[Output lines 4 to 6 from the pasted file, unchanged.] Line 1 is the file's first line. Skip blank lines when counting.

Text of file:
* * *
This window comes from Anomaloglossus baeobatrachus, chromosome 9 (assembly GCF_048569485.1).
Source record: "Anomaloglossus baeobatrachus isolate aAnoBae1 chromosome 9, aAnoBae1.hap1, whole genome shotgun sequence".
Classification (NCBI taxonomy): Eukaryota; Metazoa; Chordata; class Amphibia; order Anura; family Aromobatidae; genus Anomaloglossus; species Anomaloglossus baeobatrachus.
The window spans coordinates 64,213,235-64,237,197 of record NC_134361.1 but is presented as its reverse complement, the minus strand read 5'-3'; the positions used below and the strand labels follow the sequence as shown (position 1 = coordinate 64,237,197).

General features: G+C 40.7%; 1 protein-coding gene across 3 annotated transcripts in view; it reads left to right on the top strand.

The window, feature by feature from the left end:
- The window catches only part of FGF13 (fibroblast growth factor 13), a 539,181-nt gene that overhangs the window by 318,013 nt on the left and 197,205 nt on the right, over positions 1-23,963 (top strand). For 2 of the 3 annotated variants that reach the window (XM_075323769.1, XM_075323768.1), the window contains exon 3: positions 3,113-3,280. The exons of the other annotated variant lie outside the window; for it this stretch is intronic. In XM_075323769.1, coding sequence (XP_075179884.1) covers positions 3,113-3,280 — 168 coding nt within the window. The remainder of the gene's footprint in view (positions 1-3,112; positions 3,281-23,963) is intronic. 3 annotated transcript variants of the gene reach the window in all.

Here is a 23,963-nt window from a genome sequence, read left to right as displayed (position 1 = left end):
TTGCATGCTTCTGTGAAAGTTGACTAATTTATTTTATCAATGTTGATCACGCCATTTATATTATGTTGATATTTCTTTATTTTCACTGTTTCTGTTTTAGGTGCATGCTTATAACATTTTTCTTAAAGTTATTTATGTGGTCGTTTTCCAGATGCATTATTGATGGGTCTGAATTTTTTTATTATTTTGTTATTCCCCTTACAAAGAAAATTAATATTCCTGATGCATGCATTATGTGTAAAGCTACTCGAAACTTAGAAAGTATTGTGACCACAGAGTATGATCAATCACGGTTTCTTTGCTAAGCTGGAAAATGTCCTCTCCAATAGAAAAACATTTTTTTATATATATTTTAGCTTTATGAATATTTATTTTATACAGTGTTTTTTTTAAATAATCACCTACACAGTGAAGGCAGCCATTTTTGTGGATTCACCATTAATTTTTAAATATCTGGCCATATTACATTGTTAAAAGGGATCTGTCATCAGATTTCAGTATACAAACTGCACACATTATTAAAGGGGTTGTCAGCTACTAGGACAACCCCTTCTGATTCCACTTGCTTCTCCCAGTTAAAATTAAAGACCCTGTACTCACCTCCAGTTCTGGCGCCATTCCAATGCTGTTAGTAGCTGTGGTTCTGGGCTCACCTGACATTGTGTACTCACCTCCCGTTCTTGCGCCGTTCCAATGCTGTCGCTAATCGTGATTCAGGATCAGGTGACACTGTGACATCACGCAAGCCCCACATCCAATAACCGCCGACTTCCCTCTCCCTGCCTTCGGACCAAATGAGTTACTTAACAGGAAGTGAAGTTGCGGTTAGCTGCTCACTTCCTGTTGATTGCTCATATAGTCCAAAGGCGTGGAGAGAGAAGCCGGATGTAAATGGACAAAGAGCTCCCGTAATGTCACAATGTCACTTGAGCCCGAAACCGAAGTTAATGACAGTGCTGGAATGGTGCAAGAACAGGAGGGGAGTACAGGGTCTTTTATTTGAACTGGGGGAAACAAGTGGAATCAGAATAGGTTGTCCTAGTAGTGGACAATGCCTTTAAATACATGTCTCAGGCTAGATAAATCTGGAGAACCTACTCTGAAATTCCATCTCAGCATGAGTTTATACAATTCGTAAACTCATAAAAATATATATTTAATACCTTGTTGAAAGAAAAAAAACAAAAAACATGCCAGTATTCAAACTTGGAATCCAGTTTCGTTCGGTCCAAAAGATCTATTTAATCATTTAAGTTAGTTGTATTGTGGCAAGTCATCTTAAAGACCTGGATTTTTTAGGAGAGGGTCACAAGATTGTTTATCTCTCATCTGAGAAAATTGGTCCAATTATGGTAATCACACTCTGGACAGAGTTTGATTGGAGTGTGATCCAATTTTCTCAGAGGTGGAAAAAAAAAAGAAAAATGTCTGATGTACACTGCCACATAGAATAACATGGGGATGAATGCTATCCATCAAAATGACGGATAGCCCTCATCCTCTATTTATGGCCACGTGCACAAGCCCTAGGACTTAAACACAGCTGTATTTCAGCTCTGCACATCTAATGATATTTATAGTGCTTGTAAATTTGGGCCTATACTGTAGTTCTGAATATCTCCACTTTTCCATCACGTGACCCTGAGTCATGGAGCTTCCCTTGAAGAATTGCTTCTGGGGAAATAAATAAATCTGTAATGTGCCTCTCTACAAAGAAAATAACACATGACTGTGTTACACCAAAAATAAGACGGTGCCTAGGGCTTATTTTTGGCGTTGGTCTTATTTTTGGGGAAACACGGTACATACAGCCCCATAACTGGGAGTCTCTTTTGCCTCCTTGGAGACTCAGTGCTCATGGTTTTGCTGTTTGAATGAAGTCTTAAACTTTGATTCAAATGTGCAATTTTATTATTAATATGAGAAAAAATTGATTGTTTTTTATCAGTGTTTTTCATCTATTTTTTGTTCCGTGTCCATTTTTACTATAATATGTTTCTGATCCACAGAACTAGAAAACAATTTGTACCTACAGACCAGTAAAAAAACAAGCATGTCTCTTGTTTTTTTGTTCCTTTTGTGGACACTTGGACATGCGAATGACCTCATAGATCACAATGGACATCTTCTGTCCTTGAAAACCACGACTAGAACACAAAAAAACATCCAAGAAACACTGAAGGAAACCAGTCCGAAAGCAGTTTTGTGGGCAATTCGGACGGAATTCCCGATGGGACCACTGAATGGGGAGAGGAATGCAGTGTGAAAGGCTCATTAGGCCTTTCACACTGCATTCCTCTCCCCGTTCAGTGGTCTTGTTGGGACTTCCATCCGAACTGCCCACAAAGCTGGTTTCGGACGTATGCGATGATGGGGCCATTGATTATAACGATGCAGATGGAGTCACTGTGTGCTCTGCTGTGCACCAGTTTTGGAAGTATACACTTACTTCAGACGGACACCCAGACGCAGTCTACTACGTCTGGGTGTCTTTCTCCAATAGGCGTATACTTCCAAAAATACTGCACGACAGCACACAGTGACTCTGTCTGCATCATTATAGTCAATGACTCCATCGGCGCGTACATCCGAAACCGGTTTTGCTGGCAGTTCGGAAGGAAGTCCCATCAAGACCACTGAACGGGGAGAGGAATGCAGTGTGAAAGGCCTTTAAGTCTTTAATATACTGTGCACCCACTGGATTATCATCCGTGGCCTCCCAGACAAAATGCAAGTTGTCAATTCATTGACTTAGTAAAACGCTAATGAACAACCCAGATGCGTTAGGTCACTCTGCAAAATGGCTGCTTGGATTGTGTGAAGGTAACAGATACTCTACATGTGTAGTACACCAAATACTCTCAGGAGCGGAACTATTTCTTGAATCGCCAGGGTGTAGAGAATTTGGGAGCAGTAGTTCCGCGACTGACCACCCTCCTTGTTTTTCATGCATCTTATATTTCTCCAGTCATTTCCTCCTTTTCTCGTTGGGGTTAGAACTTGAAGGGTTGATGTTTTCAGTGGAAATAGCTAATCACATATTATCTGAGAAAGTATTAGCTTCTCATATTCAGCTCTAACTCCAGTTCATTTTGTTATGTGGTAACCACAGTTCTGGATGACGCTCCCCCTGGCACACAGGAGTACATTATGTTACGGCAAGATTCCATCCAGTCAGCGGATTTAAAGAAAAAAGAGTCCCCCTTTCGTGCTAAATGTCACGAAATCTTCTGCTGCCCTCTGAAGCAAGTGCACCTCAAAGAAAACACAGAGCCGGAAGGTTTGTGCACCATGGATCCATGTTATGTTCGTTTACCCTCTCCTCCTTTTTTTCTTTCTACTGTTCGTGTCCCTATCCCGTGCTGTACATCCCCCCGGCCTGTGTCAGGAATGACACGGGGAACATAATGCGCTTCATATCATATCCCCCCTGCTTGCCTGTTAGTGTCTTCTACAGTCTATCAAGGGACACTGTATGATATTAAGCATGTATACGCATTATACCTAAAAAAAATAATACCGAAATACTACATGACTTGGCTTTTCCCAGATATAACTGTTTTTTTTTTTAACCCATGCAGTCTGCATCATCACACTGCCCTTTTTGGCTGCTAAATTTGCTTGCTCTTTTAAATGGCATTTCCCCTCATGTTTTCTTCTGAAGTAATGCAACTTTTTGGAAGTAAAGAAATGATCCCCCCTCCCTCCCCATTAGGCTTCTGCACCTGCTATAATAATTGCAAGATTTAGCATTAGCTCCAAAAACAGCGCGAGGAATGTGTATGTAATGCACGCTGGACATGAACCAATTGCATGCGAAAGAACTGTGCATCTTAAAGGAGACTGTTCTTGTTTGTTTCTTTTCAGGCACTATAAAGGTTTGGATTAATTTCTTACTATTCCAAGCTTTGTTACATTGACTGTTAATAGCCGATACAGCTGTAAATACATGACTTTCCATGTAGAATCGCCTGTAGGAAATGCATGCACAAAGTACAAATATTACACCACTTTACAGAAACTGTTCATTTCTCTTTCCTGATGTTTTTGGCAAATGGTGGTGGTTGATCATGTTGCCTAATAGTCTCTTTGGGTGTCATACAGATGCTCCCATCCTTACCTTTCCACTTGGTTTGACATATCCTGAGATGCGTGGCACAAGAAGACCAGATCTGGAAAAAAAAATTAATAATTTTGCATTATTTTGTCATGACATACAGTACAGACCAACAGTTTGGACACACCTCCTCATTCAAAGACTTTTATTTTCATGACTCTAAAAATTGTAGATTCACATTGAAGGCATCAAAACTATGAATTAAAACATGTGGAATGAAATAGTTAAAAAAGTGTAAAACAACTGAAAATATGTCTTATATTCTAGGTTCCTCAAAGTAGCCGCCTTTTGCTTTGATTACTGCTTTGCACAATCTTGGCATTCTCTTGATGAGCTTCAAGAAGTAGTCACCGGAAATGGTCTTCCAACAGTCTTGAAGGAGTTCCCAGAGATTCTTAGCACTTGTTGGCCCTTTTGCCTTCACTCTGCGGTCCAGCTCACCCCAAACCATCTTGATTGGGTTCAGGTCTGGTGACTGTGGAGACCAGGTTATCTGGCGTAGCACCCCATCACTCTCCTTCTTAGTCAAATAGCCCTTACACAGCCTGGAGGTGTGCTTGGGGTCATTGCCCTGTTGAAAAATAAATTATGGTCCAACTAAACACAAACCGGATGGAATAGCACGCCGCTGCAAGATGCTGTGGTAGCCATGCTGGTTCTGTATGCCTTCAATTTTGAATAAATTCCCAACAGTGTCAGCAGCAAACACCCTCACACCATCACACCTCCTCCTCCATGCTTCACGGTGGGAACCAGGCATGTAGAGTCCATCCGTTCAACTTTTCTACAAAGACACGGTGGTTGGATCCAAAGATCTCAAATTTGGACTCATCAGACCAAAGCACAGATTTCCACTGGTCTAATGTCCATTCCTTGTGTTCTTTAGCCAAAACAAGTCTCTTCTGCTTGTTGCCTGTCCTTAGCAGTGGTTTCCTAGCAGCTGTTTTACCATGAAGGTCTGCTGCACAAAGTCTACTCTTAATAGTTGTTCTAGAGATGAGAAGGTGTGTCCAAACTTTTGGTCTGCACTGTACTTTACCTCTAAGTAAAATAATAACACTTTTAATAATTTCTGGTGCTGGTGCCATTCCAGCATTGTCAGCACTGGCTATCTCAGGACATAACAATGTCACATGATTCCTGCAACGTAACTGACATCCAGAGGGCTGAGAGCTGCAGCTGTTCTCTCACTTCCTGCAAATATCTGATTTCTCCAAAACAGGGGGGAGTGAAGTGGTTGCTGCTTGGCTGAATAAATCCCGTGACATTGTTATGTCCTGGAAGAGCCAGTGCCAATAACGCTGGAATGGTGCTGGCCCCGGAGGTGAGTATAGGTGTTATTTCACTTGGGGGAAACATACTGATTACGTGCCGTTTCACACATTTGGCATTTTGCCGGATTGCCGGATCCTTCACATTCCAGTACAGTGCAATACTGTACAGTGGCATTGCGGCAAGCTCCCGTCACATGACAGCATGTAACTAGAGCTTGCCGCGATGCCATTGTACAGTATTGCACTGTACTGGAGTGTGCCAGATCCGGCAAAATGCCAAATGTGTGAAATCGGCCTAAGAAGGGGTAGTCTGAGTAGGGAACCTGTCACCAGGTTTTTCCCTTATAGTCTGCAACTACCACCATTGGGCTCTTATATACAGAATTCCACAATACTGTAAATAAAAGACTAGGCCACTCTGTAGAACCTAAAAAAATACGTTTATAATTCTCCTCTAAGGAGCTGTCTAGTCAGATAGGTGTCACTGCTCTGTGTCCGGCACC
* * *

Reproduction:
The window spans coordinates 64,213,235-64,237,197 of record NC_134361.1 but is presented as its reverse complement, the minus strand read 5'-3'; the positions used below and the strand labels follow the sequence as shown (position 1 = coordinate 64,237,197).

General features: G+C 40.7%; 1 protein-coding gene across 3 annotated transcripts in view; it reads left to right on the top strand.

The window, feature by feature from the left end: